4. The position in this case is that CCRL and the defendant are liable in the same damage, but that damage is only part of the claimant’s loss. There is a pre-clinical negligence element for which only CCRL is liable. That element includes the loss which occurred after the clinical negligence but which would have occurred anyway. CCRL is liable for this, but the defendant is not. After the clinical negligence there is the additional loss which would not have occurred but for the clinical negligence. The hospital is liable for this, as also is CCRL. CCRL is only liable for the proportion of this part of the loss which remains due after the reduction for clinical negligence. The hospital is liable for all of it. It follows that if one action had been initiated against both tortfeasors and if judgment had been given against them both, those judgments would have been in different sums. This is because each made a contribution to that part of the loss by a different tortious act in breach of different duties to the claimant. They are concurrent tortfeasors, not joint tortfeasors.
  5. Mr. Burton relied upon a decision of Nelson J in Appleby v. Northern Devon Healthcare NHS Trust [2012] EWHC 4356 (QB) in which he decided the same issue which is before me. In very similar circumstances to the present case he declined to enter summary judgment for the hospital. Mr. Whitting argues that it was wrongly decided and invites me not to follow it. Nelson J held that the test to be applied in considering the claim against the hospital is whether the compromise agreement represented the full measure of the claimant’s estimated loss. The argument which was raised in that case about abuse of process was based on the conduct of the claimant’s lawyers and is not advanced in the present case. There is a suggestion that it is an abuse of process to start proceedings against the hospital after the settlement with CCRL, but it is not easy to identify what that abuse might be. A collateral attack on a compromise is not an abuse of process. A collateral attack even on a judgment in civil proceedings is not necessarily an abuse of process, although it may be: Arthur JS Hall v. Simons [2002] 1 AC 615 at 702F-703D. In any event, on the facts of this case an assertion that substantial sums remain due from the defendant to the claimant does not mean that the claimant settled his claim against CCRL for too little. The real basis of the defendant’s application is that the compromise operates as a defence to the claim because the claimant has been fully compensated by it for his loss. Procedurally this could find its expression either as an order striking out the statement of case under CPR 3.4(2)(a) as disclosing no reasonable ground to bring the claim, or an order for summary judgment for the defendant under CPR24.2. In substance, as Lord Bingham said in Heaton this involves a focus on the agreement and the circumstances in which it was concluded.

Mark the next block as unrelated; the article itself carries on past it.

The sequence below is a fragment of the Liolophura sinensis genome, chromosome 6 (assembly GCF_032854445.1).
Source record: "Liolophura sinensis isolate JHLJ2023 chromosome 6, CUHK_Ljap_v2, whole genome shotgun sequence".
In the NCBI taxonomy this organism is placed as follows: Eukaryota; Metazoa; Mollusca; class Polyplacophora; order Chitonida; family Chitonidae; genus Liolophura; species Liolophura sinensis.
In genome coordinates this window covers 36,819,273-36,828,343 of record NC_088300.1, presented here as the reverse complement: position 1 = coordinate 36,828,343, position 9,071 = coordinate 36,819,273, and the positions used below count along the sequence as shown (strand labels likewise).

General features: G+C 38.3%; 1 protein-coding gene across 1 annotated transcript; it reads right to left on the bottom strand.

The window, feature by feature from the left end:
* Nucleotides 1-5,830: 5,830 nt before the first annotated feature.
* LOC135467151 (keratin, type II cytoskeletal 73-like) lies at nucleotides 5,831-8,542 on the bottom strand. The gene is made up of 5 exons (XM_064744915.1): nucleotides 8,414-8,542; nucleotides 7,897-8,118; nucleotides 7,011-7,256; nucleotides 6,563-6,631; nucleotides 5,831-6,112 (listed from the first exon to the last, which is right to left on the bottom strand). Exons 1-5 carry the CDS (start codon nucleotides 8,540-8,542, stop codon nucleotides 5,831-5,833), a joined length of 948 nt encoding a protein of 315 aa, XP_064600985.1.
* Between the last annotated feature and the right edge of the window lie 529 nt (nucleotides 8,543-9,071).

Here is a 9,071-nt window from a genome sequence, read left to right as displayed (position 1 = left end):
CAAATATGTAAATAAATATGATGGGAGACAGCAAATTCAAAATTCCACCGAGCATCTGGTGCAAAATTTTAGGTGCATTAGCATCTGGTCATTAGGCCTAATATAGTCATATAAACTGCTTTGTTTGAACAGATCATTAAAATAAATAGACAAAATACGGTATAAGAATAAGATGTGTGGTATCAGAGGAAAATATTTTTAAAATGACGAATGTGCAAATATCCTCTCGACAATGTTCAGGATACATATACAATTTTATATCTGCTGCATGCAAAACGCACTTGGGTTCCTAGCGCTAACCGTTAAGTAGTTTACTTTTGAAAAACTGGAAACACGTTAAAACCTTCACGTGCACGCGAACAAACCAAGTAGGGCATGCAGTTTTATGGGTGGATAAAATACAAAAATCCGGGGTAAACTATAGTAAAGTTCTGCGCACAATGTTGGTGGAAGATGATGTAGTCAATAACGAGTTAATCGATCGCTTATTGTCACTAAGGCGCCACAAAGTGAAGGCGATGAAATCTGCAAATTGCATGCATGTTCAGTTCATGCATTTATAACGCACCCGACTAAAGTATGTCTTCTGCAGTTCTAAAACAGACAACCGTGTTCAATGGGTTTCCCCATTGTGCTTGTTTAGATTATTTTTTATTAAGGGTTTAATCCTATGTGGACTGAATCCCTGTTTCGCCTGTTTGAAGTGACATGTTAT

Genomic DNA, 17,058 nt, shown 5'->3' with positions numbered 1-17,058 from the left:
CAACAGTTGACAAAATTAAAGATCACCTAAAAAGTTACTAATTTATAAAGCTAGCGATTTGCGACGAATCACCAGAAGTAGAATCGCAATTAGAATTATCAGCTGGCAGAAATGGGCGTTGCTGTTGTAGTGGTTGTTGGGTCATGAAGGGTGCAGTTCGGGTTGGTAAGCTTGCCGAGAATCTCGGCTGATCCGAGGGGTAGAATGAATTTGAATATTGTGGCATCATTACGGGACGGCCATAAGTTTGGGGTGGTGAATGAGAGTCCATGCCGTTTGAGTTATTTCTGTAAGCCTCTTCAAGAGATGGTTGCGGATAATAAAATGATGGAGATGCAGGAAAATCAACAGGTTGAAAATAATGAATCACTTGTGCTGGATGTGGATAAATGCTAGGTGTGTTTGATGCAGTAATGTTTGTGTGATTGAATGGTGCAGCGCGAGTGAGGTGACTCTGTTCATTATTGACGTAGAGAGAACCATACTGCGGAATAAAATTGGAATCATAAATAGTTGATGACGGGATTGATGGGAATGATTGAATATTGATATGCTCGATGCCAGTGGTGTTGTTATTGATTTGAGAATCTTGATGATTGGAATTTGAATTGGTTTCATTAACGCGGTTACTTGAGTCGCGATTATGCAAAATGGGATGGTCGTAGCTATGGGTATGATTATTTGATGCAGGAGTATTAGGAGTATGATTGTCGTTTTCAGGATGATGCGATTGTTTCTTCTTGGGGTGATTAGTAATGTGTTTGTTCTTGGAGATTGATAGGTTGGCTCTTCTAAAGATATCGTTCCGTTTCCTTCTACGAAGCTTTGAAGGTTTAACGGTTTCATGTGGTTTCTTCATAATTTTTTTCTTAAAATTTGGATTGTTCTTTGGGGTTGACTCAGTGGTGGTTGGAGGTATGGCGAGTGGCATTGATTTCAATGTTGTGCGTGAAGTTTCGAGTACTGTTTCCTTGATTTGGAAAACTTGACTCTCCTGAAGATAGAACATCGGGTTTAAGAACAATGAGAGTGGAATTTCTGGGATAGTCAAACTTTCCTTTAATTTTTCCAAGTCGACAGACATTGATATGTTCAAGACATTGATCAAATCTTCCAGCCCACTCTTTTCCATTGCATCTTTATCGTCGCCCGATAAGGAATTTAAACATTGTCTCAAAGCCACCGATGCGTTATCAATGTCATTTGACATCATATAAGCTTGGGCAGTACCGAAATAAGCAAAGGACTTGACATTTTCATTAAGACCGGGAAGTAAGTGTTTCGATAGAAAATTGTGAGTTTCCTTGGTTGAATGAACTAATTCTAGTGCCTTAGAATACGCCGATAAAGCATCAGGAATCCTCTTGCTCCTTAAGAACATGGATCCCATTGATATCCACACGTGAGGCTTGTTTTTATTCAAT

6. The short answer is that he has not been fully compensated for his loss. CCRL was not liable to compensate the claimant for the whole of the loss for which both tortfeasors were liable because of the contributory negligence discount. The defendant is liable to compensate the claimant for the whole of that loss if his current claim succeeds. The defendant is not liable for the part of the loss which was not caused by the alleged clinical negligence. CCRL has neither paid nor purported to pay the whole loss caused by the hospital (on the assumption that the claim against it succeeds on the merits). It is, it seems to me, impossible to construe that agreement in its true factual context as providing full compensation for the loss which is claimed against the hospital. The fact is that the settlement did not pay 100% of the loss for which both tortfeasors are said to be liable. In fact, on its face, it paid only 20% of that claim as it did of the claim for the rest of the loss. Although I have not accepted that this is an accurate figure, I have accepted that a substantial discount for contributory negligence was allowed in the settlement. That is a sufficient basis for this decision, but I regard the facts of this case as illustrating a general principle which is that a settlement with one concurrent tortfeasor does not release the others unless it is clear that it was intended to have that effect, or unless the payment clearly satisfies the whole claim (which is what happened when the Bank settled Webb’s case referred to above, see [13]).
  7. It is clear that the rule in Heaton was aimed against the avoidance of injustice which would occur if the claimant recovered twice for the same loss. There is no such risk in this case. The claimant agrees that credit must be given “as appropriate” for the sum received from CCRL. It may not be altogether easy to calculate how much credit should be given in these circumstances, but that is not something I have to decide.
  8. I consider that Nelson J was right on Appleby for the reasons which he gave. In my judgment these applications fail and are dismissed.
  9. If the defendant wishes to pursue these arguments in the light of the failure of this applications, it will have to secure leave to amend the Defence and a variation of the directions to permit evidence to be adduced enabling the court to decide the question on real, rather than assumed, facts. Any such application would have to overcome the lateness of the stage at which it would be made, and the absence, as it seems to me, of any real merit in the proposed amendment. However, I have resolved these applications on the basis on which they were advanced and that is all I have done.